Amelia spent most of Christmas and New Years’ at Mom and Dad’s. But I got to see her every day, thanks to Mom bringing her over.
The day before school was to start, Amalia flew home. But not before we exchanged addresses and promised to write.
School started for the second semester of the year. The boys were glad to get back to school. They needed the discipline of school coupled with the farm’s work to bring normality to their lives after the holidays. Christmas was hard on the boys as I’m sure their thoughts turned toward their homes and family. Mom and Dad did their best, but I knew that there was still a little pain in their heart.
In February, Charlie received a letter from one of his old clients. “Tony, I need to go back home. One of my old clients has a problem with his tractor. He said that the Walker boy damaged his tractor and he was going to sue him. I think I know what the problem was. He has a tractor that was built in the early 1900’s. It requires special grease and oil. The kid probably used the wrong grease and oil. I need to go and fix this.”
The following Saturday, Brad drove Charlie to the train station. When he returned, I could tell he was crying. For these boys to know they can’t go home hurts. Brad went to their apartment.
“Tony, where’s Brad?”
“I think he went to the apartment.” Tom left, and I knew where he was heading.
I took the opportunity to write a letter to Amalia. At dinner time, everything was back to normal, well as normal as it will be.
On the following Saturday, the boys went to pick up Charlie. When they came back, it looked they were crying. I looked at Charlie, and he gave me a sign to wait. The boys went to their apartment. I looked at Charlie.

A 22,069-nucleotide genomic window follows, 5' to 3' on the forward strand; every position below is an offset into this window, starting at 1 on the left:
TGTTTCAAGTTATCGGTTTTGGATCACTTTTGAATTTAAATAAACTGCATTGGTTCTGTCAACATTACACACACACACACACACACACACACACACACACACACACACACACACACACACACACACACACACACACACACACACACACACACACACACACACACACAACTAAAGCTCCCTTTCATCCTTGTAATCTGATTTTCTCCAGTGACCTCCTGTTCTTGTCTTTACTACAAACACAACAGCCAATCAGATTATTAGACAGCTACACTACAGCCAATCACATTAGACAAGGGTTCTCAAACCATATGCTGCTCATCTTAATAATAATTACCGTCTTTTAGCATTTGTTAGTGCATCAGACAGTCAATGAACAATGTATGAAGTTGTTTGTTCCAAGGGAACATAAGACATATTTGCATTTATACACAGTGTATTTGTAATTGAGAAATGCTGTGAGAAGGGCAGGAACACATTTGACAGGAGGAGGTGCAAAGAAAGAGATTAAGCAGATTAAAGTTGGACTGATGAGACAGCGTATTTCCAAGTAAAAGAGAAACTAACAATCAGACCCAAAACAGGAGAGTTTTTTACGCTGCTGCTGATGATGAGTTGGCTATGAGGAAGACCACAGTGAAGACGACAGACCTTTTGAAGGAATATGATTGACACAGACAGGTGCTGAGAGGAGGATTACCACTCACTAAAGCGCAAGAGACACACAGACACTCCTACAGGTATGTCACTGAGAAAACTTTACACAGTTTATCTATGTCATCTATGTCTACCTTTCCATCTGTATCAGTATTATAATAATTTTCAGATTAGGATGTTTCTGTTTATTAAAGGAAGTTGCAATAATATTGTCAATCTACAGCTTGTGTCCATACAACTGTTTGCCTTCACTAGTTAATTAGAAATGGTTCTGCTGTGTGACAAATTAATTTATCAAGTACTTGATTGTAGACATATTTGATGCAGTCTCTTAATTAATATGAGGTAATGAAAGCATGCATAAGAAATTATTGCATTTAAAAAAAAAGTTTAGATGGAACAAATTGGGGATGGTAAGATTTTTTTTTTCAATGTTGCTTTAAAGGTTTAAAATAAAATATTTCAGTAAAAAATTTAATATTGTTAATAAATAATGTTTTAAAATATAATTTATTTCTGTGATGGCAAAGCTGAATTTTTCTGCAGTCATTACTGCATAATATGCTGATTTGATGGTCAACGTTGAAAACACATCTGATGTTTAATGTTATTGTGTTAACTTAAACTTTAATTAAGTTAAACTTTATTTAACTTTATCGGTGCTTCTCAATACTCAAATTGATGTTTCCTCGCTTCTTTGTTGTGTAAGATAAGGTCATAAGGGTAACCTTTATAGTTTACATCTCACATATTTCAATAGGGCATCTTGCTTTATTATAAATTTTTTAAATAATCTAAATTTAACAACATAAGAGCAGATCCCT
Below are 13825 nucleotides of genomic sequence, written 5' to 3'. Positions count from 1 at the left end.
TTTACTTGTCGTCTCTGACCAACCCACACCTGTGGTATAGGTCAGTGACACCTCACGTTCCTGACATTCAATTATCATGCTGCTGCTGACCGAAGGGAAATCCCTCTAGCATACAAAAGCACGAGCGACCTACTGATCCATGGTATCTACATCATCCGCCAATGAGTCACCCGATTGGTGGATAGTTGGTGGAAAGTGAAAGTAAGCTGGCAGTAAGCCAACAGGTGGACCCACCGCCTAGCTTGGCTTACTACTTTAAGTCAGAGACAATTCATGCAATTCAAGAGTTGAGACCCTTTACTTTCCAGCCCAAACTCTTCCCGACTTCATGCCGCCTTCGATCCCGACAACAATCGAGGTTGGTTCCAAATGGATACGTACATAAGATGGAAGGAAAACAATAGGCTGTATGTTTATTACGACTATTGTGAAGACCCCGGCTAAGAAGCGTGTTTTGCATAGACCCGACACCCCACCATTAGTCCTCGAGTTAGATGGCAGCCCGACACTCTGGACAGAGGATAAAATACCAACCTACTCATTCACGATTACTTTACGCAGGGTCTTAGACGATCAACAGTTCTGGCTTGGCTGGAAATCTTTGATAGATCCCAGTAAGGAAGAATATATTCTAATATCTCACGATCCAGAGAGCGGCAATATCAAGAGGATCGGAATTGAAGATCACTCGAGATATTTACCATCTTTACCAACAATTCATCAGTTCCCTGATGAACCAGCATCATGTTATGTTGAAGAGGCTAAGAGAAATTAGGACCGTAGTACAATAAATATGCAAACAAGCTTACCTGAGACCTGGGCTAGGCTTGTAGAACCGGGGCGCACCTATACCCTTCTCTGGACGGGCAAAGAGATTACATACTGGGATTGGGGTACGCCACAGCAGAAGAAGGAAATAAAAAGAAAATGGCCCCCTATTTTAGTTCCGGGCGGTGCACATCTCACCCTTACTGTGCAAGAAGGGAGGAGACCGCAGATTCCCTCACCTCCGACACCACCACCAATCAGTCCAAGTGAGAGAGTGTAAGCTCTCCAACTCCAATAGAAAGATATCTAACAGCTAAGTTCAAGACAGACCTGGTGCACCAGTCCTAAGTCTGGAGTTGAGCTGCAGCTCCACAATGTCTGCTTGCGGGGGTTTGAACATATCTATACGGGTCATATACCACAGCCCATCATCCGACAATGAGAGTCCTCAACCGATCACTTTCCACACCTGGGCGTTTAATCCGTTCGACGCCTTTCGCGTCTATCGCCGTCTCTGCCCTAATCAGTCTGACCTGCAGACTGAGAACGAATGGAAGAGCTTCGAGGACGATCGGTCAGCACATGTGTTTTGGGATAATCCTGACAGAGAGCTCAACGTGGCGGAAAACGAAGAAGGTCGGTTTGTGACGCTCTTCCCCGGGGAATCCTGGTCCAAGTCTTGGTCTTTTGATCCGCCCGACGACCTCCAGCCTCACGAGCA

“Brad’s dad has died. He was running the thresher when he fell and got cut with a blade. He bled to death in the field. When he didn’t come home, Brad’s mother went to look for him and found him. She is blaming Brad. I didn’t tell Brad that. I was in the shop when she came in. Someone told her I was in town. She blames Brad and his lifestyle. I still remember her words, ‘This is because of Brad. If he were here, he would still be alive. Brad and that damn Tom are responsible for his death.”
I thought if they had accepted them, then he wouldn’t have been on the thresher. Sometimes they get what they deserve. Who cares who loves who? As long as they are happy, why try and force a biased position on them. That would only make them unhappy, and no child should be unhappy just to please a bigot. I was mad, mad at society, mad at those damn hell preachers and those bigoted people. Brad and Tom were good, decent men. For me, they are the brothers I never had. I had to call Mom.
“Mom, I need you to come and see me. Charlie came home and told Brad his dad has died….He felled off his thresher….Okay, see you in a little while.”
“Charlie, let’s go and gather the eggs.” That is what we di
Mom and Dad arrived while we were gathering the eggs. We just had put them in the cold box when Dad came into the barn. “Where’s Mom?"
“She went to the apartment.”
“Did she tell you what happened?”
“Yes, I guess he had that big model that Deere built.”
“Yes, it is a tricky machine to operate, but it cuts a big swath of grain. So you need to make fewer trips. The turns are tricky.”
When we returned to the house, Mom wasn’t there. I surmised she must still be with the boys. I busied myself preparing dinner.
When dinner was ready, Dad went to get the boys and Mom. I noticed Mom’s eyes were a little red as well.
Sitting at the table, one would conclude that two young men were having dinner with their Mom and Dad. I was proud of my parents. They accepted the boys based on who they were and not who they loved. I had a brief thought if their parents could see this, maybe they wouldn’t be so fast to disown them.
It took them about two days to begin to be the boys I knew. Charlie watched and tried to make jokes, farm jokes. They fell on deaf ears at first, but as time passed, the boys returned to normalcy.
I think the love shown at home and the discipline of school helped them return to normal. For me, these boys are the brothers I never had, and I didn’t want them to suffer or feel any guilt.
Soon we were looking at Spring Break. The boys have recovered and were doing well in school. At the end of this semester, they will be Juniors with four more years to go.
“Are you planning on going camping for Spring Break?”
“Yes, and we are taking Charlie as well.”
“Do you need another tent?”
“No, we did okay the last time. Another bedroll would be nice.”